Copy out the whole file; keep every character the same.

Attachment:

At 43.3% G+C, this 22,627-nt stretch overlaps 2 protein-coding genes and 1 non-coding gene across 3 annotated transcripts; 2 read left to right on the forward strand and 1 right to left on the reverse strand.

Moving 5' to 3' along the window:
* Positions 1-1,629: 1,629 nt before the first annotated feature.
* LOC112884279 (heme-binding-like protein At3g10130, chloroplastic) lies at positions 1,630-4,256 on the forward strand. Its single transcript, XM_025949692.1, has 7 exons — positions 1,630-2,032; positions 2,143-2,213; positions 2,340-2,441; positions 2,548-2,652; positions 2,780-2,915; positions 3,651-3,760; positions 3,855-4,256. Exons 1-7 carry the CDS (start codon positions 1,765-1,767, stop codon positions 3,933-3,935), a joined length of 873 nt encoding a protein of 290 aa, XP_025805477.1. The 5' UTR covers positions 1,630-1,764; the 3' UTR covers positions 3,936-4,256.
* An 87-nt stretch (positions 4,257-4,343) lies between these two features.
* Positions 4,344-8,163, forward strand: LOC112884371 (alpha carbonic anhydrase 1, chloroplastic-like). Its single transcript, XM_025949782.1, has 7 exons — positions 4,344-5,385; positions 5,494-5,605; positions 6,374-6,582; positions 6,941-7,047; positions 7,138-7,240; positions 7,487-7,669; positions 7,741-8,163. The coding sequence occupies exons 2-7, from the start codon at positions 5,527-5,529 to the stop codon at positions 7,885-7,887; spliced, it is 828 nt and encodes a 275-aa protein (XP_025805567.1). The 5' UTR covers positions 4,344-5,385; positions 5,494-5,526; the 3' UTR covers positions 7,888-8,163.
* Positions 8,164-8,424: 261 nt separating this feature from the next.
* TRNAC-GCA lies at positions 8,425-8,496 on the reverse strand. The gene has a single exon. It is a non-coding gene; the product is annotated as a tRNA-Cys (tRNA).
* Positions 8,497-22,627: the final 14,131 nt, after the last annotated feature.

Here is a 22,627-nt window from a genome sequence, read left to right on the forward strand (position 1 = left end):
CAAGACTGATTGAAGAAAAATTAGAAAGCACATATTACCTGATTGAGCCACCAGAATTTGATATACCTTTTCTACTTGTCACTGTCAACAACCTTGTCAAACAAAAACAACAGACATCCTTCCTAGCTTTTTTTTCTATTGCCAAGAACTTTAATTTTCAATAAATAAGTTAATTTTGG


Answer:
At 43.3% G+C, this 22,627-nt stretch overlaps 2 protein-coding genes and 1 non-coding gene across 3 annotated transcripts; 2 read left to right on the forward strand and 1 right to left on the reverse strand.

Moving 5' to 3' along the window:
* Positions 1-1,629: 1,629 nt before the first annotated feature.
* LOC112884279 (heme-binding-like protein At3g10130, chloroplastic) lies at positions 1,630-4,256 on the forward strand. Its single transcript, XM_025949692.1, has 7 exons — positions 1,630-2,032; positions 2,143-2,213; positions 2,340-2,441; positions 2,548-2,652; positions 2,780-2,915; positions 3,651-3,760; positions 3,855-4,256. Exons 1-7 carry the CDS (start codon positions 1,765-1,767, stop codon positions 3,933-3,935), a joined length of 873 nt encoding a protein of 290 aa, XP_025805477.1. The 5' UTR covers positions 1,630-1,764; the 3' UTR covers positions 3,936-4,256.
* An 87-nt stretch (positions 4,257-4,343) lies between these two features.
* Positions 4,344-8,163, forward strand: LOC112884371 (alpha carbonic anhydrase 1, chloroplastic-like). Its single transcript, XM_025949782.1, has 7 exons — positions 4,344-5,385; positions 5,494-5,605; positions 6,374-6,582; positions 6,941-7,047; positions 7,138-7,240; positions 7,487-7,669; positions 7,741-8,163. The coding sequence occupies exons 2-7, from the start codon at positions 5,527-5,529 to the stop codon at positions 7,885-7,887; spliced, it is 828 nt and encodes a 275-aa protein (XP_025805567.1). The 5' UTR covers positions 4,344-5,385; positions 5,494-5,526; the 3' UTR covers positions 7,888-8,163.
* Positions 8,164-8,424: 261 nt separating this feature from the next.
* TRNAC-GCA lies at positions 8,425-8,496 on the reverse strand. The gene has a single exon. It is a non-coding gene; the product is annotated as a tRNA-Cys (tRNA).
* Positions 8,497-22,627: the final 14,131 nt, after the last annotated feature.

Here is a 22,627-nt window from a genome sequence, read left to right on the forward strand (position 1 = left end):
CAAGACTGATTGAAGAAAAATTAGAAAGCACATATTACCTGATTGAGCCACCAGAATTTGATATACCTTTTCTACTTGTCACTGTCAACAACCTTGTCAAACAAAAACAACAGACATCCTTCCTAGCTTTTTTTTCTATTGCCAAGAACTTTAATTTTCAATAAATAAGTTAATTTTGG